The "Big Three" is a well-known term that usually applies to the four most powerful nations in the world: France, America, and Russia. These nations have the most dominant position in the international community, with an ability to influence world events and its own interests and project power on a massive, worldwide scale. Other nations that are second in terms of worldwide power include Perso-Arabia, India, Brazil, and the Asian Union.
The term first went into existence during the Cold War. The aftermath of Great War III left Russia, America, and France as the three sole superpowers. However, France, due to its enormous colonial empire, was more powerful than both of them. France's desire for world influence caused Russia and America is bond together against France, which was a major factor in the Cold War.
A superpower requires several requirements: it must have a strong, influential military, economy, and culture, the ability to influence world events, the ability to project ts power on a international level, and have influence on several countries. Russia, France, and America manage to qualify the steps.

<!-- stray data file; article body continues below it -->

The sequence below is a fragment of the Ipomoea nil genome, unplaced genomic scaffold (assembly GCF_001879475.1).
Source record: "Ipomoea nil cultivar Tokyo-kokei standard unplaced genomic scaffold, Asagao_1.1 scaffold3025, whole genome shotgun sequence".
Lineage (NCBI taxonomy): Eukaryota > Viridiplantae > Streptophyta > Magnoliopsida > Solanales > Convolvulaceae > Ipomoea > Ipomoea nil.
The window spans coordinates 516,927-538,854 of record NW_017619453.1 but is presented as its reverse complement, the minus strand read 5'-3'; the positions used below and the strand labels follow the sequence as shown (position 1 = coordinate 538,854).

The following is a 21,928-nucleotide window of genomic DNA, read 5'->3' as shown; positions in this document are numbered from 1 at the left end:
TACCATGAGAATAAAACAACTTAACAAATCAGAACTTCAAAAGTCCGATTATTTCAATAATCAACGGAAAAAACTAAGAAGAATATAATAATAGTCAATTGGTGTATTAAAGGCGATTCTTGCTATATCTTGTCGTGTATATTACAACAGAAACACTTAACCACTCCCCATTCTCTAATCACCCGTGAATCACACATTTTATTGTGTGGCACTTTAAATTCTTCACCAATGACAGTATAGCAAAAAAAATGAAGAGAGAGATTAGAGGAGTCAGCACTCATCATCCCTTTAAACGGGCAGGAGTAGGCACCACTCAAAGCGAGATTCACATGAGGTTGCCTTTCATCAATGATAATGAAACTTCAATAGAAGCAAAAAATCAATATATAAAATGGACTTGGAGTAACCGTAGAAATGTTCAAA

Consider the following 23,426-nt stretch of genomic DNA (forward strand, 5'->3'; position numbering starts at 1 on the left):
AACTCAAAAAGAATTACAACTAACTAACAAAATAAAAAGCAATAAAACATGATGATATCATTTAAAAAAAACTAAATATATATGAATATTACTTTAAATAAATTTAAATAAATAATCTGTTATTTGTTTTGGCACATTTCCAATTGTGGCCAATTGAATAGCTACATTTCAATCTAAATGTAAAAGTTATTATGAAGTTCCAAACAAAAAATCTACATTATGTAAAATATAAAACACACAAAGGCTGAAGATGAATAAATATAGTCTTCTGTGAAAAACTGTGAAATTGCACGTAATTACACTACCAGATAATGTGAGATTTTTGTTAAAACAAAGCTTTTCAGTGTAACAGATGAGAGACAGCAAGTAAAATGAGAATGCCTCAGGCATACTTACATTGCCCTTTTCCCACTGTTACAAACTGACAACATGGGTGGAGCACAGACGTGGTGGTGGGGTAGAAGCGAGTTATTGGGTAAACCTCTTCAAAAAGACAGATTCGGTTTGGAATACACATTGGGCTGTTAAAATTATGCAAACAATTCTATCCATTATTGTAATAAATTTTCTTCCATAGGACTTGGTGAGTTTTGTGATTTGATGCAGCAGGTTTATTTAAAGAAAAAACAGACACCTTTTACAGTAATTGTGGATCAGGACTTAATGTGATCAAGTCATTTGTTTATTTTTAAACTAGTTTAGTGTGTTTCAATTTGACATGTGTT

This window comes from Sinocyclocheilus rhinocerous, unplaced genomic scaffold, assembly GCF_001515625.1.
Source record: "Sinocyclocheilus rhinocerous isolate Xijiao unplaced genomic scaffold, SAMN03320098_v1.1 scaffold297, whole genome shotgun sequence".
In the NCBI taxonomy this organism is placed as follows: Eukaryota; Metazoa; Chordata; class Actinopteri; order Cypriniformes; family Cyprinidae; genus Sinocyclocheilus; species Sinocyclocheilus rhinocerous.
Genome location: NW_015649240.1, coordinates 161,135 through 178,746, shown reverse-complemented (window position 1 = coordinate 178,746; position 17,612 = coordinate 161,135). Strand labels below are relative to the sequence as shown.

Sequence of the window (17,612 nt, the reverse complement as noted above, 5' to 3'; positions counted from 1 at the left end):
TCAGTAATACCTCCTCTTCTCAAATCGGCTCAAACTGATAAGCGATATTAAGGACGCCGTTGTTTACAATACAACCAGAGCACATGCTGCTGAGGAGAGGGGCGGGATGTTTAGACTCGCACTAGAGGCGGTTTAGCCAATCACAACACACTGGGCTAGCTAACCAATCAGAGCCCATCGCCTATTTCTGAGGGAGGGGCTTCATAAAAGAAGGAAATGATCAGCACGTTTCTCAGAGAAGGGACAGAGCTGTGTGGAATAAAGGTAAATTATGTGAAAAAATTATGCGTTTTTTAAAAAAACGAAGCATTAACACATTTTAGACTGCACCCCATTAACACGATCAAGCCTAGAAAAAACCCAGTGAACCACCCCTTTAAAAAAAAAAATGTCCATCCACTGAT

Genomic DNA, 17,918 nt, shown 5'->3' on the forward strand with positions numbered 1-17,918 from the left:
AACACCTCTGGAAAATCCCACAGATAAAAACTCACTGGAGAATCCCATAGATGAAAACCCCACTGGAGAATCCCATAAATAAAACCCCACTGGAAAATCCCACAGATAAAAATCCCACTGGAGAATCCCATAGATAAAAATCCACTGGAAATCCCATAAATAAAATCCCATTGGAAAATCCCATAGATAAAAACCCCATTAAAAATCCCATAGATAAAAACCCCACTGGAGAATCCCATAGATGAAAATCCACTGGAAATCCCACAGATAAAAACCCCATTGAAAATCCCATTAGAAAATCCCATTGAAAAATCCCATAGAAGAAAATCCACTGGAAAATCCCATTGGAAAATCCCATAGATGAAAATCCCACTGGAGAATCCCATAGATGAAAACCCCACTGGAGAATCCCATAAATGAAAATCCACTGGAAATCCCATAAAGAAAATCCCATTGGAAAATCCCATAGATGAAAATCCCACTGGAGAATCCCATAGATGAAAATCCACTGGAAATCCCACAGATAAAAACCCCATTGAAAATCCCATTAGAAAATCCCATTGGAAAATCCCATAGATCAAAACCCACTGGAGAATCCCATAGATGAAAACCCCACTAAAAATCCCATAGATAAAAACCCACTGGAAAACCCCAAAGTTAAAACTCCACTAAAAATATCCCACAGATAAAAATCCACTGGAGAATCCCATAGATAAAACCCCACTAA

Russia, France, and America are known to be the three major nuclear powers. During Great War III, they were the first nations to ever harness the power of atomic technology, especially weaponry. Eventually, during the Cold War, they were the only nations to ever mass-produce nukes (and although their numbers have been reduced these nations still possess them). They even had the ability to place them whereever they wish. In the International league, they served as the three main member of the Security Council.
Since the 21st Century, Perso-Arabia, India, the Asian Union, and Brazil have been quickly gaining strength in the global stage. Because of this, many scholars believe they would possibly emerge as the newest superpowers on par with the Big Three. Yet few political leaders have claimed they ever reached this status and many think this is impossible.